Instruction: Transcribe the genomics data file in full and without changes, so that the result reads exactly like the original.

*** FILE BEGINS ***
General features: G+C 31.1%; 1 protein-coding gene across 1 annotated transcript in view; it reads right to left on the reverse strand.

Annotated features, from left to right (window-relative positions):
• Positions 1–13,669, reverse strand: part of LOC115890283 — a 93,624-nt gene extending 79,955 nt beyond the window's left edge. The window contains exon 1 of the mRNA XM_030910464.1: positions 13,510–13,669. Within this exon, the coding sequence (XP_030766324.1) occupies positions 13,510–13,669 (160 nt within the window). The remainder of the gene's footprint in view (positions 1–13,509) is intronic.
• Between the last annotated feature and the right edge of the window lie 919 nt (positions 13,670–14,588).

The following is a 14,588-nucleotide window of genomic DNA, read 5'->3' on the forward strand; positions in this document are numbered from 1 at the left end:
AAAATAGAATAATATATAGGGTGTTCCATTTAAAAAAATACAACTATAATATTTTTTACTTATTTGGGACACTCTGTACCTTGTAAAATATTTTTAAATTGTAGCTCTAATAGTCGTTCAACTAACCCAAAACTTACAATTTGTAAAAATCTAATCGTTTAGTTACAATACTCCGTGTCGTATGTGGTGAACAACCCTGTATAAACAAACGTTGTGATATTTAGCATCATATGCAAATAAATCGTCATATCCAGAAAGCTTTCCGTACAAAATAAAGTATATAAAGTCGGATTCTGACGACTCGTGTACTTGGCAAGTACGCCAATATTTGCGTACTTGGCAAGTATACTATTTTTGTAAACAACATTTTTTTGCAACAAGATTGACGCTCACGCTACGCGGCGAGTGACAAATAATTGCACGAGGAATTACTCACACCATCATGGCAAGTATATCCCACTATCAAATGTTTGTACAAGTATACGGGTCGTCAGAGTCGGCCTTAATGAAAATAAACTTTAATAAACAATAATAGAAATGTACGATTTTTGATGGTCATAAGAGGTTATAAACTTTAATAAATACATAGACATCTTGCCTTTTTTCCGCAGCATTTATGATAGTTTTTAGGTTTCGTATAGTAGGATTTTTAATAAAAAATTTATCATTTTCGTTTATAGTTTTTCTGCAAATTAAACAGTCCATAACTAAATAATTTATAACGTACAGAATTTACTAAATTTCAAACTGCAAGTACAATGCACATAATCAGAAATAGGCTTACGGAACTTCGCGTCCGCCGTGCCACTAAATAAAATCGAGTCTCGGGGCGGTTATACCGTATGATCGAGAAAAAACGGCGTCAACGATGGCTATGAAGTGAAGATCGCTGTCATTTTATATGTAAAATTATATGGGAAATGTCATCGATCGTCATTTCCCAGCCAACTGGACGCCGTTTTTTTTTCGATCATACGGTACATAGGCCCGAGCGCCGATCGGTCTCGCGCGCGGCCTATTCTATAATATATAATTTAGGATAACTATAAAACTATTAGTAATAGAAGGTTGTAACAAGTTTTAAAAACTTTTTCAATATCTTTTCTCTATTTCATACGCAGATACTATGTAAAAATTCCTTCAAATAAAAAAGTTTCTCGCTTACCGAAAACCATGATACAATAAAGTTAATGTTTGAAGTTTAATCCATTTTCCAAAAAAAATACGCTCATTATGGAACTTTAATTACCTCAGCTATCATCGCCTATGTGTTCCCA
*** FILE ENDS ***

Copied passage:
General features: G+C 31.1%; 1 protein-coding gene across 1 annotated transcript in view; it reads right to left on the reverse strand.

Annotated features, from left to right (window-relative positions):
• Positions 1–13,669, reverse strand: part of LOC115890283 — a 93,624-nt gene extending 79,955 nt beyond the window's left edge. The window contains exon 1 of the mRNA XM_030910464.1: positions 13,510–13,669. Within this exon, the coding sequence (XP_030766324.1) occupies positions 13,510–13,669 (160 nt within the window). The remainder of the gene's footprint in view (positions 1–13,509) is intronic.
• Between the last annotated feature and the right edge of the window lie 919 nt (positions 13,670–14,588).

The following is a 14,588-nucleotide window of genomic DNA, read 5'->3' on the forward strand; positions in this document are numbered from 1 at the left end:
AAAATAGAATAATATATAGGGTGTTCCATTTAAAAAAATACAACTATAATATTTTTTACTTATTTGGGACACTCTGTACCTTGTAAAATATTTTTAAATTGTAGCTCTAATAGTCGTTCAACTAACCCAAAACTTACAATTTGTAAAAATCTAATCGTTTAGTTACAATACTCCGTGTCGTATGTGGTGAACAACCCTGTATAAACAAACGTTGTGATATTTAGCATCATATGCAAATAAATCGTCATATCCAGAAAGCTTTCCGTACAAAATAAAGTATATAAAGTCGGATTCTGACGACTCGTGTACTTGGCAAGTACGCCAATATTTGCGTACTTGGCAAGTATACTATTTTTGTAAACAACATTTTTTTGCAACAAGATTGACGCTCACGCTACGCGGCGAGTGACAAATAATTGCACGAGGAATTACTCACACCATCATGGCAAGTATATCCCACTATCAAATGTTTGTACAAGTATACGGGTCGTCAGAGTCGGCCTTAATGAAAATAAACTTTAATAAACAATAATAGAAATGTACGATTTTTGATGGTCATAAGAGGTTATAAACTTTAATAAATACATAGACATCTTGCCTTTTTTCCGCAGCATTTATGATAGTTTTTAGGTTTCGTATAGTAGGATTTTTAATAAAAAATTTATCATTTTCGTTTATAGTTTTTCTGCAAATTAAACAGTCCATAACTAAATAATTTATAACGTACAGAATTTACTAAATTTCAAACTGCAAGTACAATGCACATAATCAGAAATAGGCTTACGGAACTTCGCGTCCGCCGTGCCACTAAATAAAATCGAGTCTCGGGGCGGTTATACCGTATGATCGAGAAAAAACGGCGTCAACGATGGCTATGAAGTGAAGATCGCTGTCATTTTATATGTAAAATTATATGGGAAATGTCATCGATCGTCATTTCCCAGCCAACTGGACGCCGTTTTTTTTTCGATCATACGGTACATAGGCCCGAGCGCCGATCGGTCTCGCGCGCGGCCTATTCTATAATATATAATTTAGGATAACTATAAAACTATTAGTAATAGAAGGTTGTAACAAGTTTTAAAAACTTTTTCAATATCTTTTCTCTATTTCATACGCAGATACTATGTAAAAATTCCTTCAAATAAAAAAGTTTCTCGCTTACCGAAAACCATGATACAATAAAGTTAATGTTTGAAGTTTAATCCATTTTCCAAAAAAAATACGCTCATTATGGAACTTTAATTACCTCAGCTATCATCGCCTATGTGTTCCCA